The head of a public body responsible for the arts in Scotland has been condemned as “poisonously anti-religious” after calling for the Church to be compelled to ordain women as priests.
Ben Thomson, who chairs Creative Scotland, said greater “gender diversity” in the Church would have helped to prevent the abuse crisis.
In a private submission to a government consultation, Thomson said: “The lack of women as part of the leadership in religion leads to wider problems in society … Most of the religions practised in the UK to some extent discriminate on the basis of gender and it is time we stopped supporting this exemption in our legislation.”
The Equality Act 2010 includes an exemption on gender discrimination for religious groups.
Thomson, who worked in financial services for 33 years before becoming chairman of the National Galleries of Scotland in 2009, said: “If there had been greater gender diversity in the Catholic Church, the extent of paedophilia by those in positions of authority within the Church would most likely not have been as widespread.”
A Church spokesman said: “Religious life is not a ‘workplace’. To suggest otherwise is to demonstrate a lamentable ignorance of religion and belief.
“To suggest gender diversity is an antidote to child abuse is both offensive and absurd … These opinions seriously call into question Mr Thomson’s judgment and cast doubt on his suitability as chair of our national arts body.”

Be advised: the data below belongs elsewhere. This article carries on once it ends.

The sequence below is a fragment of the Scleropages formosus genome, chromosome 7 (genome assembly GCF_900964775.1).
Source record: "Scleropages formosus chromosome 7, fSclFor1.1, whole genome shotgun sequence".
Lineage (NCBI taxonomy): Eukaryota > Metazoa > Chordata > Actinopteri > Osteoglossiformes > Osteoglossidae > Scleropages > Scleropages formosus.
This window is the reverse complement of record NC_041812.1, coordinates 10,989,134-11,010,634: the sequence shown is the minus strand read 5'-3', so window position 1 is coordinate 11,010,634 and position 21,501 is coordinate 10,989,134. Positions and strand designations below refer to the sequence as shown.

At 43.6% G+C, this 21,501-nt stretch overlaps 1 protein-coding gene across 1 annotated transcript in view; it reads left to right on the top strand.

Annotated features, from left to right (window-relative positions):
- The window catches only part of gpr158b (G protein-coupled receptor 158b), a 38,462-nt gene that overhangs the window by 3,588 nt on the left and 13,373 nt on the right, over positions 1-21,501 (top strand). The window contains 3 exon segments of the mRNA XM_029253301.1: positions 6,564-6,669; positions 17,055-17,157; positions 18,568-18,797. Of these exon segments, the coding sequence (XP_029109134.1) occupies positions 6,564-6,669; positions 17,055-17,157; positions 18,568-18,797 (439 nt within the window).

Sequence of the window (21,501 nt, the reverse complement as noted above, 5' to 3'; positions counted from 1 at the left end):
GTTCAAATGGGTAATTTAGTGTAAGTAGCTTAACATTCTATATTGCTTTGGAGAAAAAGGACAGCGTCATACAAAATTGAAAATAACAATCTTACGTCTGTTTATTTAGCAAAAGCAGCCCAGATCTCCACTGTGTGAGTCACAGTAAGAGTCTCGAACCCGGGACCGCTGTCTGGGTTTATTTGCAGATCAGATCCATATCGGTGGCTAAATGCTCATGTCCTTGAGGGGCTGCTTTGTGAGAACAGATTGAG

The Scottish government is consulting on a Bill that would require men and women to be represented equally in public sector boardrooms –and First Minister Nicola Sturgeon has said gender equality in boardrooms is a priority.
Having been unable to sell in churches for well over a year due to the pandemic, we are now inviting readers to support the Herald by investing in our future. We have been a bold and influential voice in the church since 1888, standing up for traditional Catholic culture and values.
Please join us on our 130 year mission by supporting us. We are raising £250,000 to safeguard the Herald as a world-leading voice in Catholic journalism and teaching. For more information from our chairman on contributing to the Herald Patron's Fund, click here
Make a Donation
Donors giving £500 or more will automatically become sponsor patrons of the Herald. This includes two complimentary print/digital gift subscriptions, invitations to Patron events, pilgrimages and dinners, and 6 gift subscriptions sent to priests, seminaries, Catholic schools, religious care homes and prison and university chaplaincies. Click here for more information on becoming a Patron Sponsor. Click here for more information about contributing to the Herald Patron's Fund